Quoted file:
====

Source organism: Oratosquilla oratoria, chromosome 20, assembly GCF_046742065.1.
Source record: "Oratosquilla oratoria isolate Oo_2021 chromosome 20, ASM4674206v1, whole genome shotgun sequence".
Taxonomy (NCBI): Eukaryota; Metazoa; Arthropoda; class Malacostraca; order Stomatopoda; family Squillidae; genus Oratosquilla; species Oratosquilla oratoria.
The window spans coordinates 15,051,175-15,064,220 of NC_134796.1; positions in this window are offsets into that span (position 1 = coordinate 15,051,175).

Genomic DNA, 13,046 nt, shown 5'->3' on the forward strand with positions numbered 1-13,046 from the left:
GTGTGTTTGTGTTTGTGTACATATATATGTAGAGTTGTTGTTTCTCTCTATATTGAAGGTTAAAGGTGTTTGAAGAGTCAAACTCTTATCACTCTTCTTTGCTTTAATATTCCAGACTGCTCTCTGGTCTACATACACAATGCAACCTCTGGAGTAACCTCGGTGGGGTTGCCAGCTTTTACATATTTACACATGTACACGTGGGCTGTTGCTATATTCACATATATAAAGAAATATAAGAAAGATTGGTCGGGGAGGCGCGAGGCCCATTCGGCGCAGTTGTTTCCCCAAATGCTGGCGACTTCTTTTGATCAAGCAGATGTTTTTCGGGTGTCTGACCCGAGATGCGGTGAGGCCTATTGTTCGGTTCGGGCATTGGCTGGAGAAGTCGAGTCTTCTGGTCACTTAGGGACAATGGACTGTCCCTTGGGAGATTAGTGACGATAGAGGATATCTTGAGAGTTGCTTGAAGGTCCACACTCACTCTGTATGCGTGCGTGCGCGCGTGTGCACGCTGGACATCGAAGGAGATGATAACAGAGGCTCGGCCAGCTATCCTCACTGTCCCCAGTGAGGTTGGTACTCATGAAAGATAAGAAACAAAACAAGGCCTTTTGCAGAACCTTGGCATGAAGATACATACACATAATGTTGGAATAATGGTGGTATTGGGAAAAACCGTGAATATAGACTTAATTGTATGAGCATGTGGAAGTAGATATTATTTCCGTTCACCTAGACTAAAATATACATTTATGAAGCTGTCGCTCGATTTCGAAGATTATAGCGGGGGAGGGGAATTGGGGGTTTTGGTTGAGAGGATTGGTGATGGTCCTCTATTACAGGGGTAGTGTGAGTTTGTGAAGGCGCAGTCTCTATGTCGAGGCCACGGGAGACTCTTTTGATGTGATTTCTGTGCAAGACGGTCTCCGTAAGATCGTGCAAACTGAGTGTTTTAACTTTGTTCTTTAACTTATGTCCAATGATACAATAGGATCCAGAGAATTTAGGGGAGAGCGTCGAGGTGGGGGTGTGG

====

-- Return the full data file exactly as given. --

Source organism: Oratosquilla oratoria, chromosome 20, assembly GCF_046742065.1.
Source record: "Oratosquilla oratoria isolate Oo_2021 chromosome 20, ASM4674206v1, whole genome shotgun sequence".
Taxonomy (NCBI): Eukaryota; Metazoa; Arthropoda; class Malacostraca; order Stomatopoda; family Squillidae; genus Oratosquilla; species Oratosquilla oratoria.
The window spans coordinates 15,051,175-15,064,220 of NC_134796.1; positions in this window are offsets into that span (position 1 = coordinate 15,051,175).

Genomic DNA, 13,046 nt, shown 5'->3' on the forward strand with positions numbered 1-13,046 from the left:
GTGTGTTTGTGTTTGTGTACATATATATGTAGAGTTGTTGTTTCTCTCTATATTGAAGGTTAAAGGTGTTTGAAGAGTCAAACTCTTATCACTCTTCTTTGCTTTAATATTCCAGACTGCTCTCTGGTCTACATACACAATGCAACCTCTGGAGTAACCTCGGTGGGGTTGCCAGCTTTTACATATTTACACATGTACACGTGGGCTGTTGCTATATTCACATATATAAAGAAATATAAGAAAGATTGGTCGGGGAGGCGCGAGGCCCATTCGGCGCAGTTGTTTCCCCAAATGCTGGCGACTTCTTTTGATCAAGCAGATGTTTTTCGGGTGTCTGACCCGAGATGCGGTGAGGCCTATTGTTCGGTTCGGGCATTGGCTGGAGAAGTCGAGTCTTCTGGTCACTTAGGGACAATGGACTGTCCCTTGGGAGATTAGTGACGATAGAGGATATCTTGAGAGTTGCTTGAAGGTCCACACTCACTCTGTATGCGTGCGTGCGCGCGTGTGCACGCTGGACATCGAAGGAGATGATAACAGAGGCTCGGCCAGCTATCCTCACTGTCCCCAGTGAGGTTGGTACTCATGAAAGATAAGAAACAAAACAAGGCCTTTTGCAGAACCTTGGCATGAAGATACATACACATAATGTTGGAATAATGGTGGTATTGGGAAAAACCGTGAATATAGACTTAATTGTATGAGCATGTGGAAGTAGATATTATTTCCGTTCACCTAGACTAAAATATACATTTATGAAGCTGTCGCTCGATTTCGAAGATTATAGCGGGGGAGGGGAATTGGGGGTTTTGGTTGAGAGGATTGGTGATGGTCCTCTATTACAGGGGTAGTGTGAGTTTGTGAAGGCGCAGTCTCTATGTCGAGGCCACGGGAGACTCTTTTGATGTGATTTCTGTGCAAGACGGTCTCCGTAAGATCGTGCAAACTGAGTGTTTTAACTTTGTTCTTTAACTTATGTCCAATGATACAATAGGATCCAGAGAATTTAGGGGAGAGCGTCGAGGTGGGGGTGTGG